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Which step in this process allows me to erroneously conclude that $i = 1$

According to the definition of exponentials, $\displaystyle(-1)^{\frac{2}{4}}$ is equivalent to $\sqrt{1}$. However, if we take the $4$ first and the square it. The answer will be $1$. What's the problem?

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What do you mean by "definition of exponentials" and "sort(1)"? $(-1)^{2/4} = \sqrt{-1} = i$. –  Alex Becker Dec 24 '11 at 8:45
    
@Strin You probably noticed that your post was edited (basically to make it more readable). You should check, whether these edits did not change the intended meaning and, if necessary, edit your question again. In particular, did you mean $\sqrt{1}$ or $\sqrt{-1}$? –  Martin Sleziak Dec 24 '11 at 10:00
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marked as duplicate by Jonas Meyer, Zev Chonoles Dec 24 '11 at 12:27

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I admit, there is a bit of apparent ambiguity here. One might say $(-1)^{(2/4)} = (-1) ^ {(1/2)} = \sqrt{-1} = i$.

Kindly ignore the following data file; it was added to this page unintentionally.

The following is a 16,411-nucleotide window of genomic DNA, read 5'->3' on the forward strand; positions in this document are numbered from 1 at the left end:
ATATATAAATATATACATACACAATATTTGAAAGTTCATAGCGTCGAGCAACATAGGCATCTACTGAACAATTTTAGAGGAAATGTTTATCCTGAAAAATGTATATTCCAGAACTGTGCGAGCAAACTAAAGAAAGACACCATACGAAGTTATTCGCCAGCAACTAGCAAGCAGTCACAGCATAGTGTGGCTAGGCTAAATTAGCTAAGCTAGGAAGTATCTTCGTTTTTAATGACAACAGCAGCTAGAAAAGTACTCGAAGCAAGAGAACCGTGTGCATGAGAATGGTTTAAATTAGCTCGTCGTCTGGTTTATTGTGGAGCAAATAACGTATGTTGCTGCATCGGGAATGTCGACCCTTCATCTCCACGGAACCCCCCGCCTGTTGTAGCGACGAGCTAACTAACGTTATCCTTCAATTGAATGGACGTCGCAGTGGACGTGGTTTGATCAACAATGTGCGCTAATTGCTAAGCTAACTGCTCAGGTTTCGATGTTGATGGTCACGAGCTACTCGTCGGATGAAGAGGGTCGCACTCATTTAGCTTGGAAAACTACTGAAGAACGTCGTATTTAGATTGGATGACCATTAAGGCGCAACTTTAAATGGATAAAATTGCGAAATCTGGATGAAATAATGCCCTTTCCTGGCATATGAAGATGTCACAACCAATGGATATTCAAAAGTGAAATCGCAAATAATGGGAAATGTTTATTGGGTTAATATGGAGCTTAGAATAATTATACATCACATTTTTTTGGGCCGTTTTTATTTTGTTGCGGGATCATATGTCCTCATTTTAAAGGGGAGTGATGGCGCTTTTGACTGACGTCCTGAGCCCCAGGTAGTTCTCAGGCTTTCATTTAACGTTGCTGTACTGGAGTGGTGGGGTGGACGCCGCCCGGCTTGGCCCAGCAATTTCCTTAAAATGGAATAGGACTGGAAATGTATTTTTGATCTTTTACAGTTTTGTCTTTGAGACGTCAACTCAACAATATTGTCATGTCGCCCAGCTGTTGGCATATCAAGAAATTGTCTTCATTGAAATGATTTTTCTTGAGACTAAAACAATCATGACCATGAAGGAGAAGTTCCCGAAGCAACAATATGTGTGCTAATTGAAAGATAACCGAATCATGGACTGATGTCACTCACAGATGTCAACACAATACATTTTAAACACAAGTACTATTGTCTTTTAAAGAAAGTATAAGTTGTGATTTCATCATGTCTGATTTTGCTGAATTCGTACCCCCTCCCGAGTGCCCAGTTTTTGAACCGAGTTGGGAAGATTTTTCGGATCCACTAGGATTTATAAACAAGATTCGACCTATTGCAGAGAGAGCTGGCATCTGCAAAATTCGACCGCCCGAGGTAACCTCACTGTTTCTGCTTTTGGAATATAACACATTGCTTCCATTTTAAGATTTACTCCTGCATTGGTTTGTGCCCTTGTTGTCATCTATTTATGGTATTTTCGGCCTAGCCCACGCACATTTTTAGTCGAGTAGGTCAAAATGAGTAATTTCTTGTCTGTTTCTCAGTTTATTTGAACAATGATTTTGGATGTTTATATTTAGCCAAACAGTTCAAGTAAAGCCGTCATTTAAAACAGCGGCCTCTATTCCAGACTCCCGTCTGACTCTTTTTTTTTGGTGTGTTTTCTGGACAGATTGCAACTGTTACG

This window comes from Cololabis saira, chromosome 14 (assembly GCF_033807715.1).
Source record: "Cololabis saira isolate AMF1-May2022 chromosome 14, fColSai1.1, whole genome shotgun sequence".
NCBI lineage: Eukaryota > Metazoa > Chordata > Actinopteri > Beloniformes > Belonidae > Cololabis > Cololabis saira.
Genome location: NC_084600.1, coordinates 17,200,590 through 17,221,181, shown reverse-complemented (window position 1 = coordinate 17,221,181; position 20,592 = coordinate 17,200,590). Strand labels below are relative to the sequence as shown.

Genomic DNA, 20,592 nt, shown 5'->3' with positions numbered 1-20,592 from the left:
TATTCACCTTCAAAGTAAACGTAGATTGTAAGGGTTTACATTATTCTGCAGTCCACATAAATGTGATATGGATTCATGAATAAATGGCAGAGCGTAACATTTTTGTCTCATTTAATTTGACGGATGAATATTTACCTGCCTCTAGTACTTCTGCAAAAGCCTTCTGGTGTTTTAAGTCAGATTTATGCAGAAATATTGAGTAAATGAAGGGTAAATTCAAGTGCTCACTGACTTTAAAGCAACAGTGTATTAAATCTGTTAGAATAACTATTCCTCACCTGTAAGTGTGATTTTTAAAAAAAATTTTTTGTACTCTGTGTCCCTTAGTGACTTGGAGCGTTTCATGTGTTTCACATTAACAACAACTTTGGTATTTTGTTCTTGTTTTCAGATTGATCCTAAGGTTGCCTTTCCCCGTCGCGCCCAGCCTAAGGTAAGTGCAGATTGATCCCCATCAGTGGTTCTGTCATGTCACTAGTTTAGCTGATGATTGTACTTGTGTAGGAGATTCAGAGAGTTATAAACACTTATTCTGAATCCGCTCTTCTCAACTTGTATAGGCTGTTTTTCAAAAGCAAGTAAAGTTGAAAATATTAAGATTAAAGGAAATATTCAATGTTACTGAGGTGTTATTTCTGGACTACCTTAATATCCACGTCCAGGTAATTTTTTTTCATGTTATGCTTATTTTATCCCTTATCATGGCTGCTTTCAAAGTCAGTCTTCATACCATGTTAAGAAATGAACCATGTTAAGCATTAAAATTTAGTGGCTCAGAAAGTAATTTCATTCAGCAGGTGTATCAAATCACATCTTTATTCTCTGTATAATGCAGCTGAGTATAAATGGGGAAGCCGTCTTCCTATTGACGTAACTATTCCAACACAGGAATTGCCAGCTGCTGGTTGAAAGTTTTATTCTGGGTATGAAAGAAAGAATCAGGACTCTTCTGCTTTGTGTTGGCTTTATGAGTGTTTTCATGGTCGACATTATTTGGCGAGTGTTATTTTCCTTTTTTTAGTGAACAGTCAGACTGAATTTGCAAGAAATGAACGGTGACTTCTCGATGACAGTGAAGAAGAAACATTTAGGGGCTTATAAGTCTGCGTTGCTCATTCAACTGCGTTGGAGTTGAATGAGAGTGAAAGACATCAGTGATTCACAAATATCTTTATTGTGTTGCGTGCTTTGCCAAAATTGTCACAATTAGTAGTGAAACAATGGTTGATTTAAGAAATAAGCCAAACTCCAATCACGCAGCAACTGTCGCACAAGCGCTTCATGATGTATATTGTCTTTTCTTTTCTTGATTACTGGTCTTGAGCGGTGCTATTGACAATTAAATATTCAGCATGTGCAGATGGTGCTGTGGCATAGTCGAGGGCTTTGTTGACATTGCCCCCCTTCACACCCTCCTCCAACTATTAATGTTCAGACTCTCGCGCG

But then, according to what we are accustomed to in the real numbers, we might expect to say $(-1) ^ {(2/4)} = (-1^2)^{(1/4)} = 1^{(1/4)} = 1$, in the sense that we are used to saying that the fourth root of $1$ is $1$. Or one might expect to say $(-1)^{(2/4}) = ((-1)^{(1/4)})^2 = (-i)^2 = -1$, since $i$ is a primitive 4th root of unity.

But what we're really doing here is playing with principal values. For example, $\sqrt{4} = 2$. Why isn't it $-2$? So we must not be imprecise. The idea that $b^{p/q} = (b^p )^{1/q}$ is not true in general. And that's our problem. At the end of the day, one should interpret this to mean $\sqrt{-1} = i$, without changing any sorts of order on the exponents.

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Notice that $\sqrt{x^2} \ne x$, but instead $|x|$.

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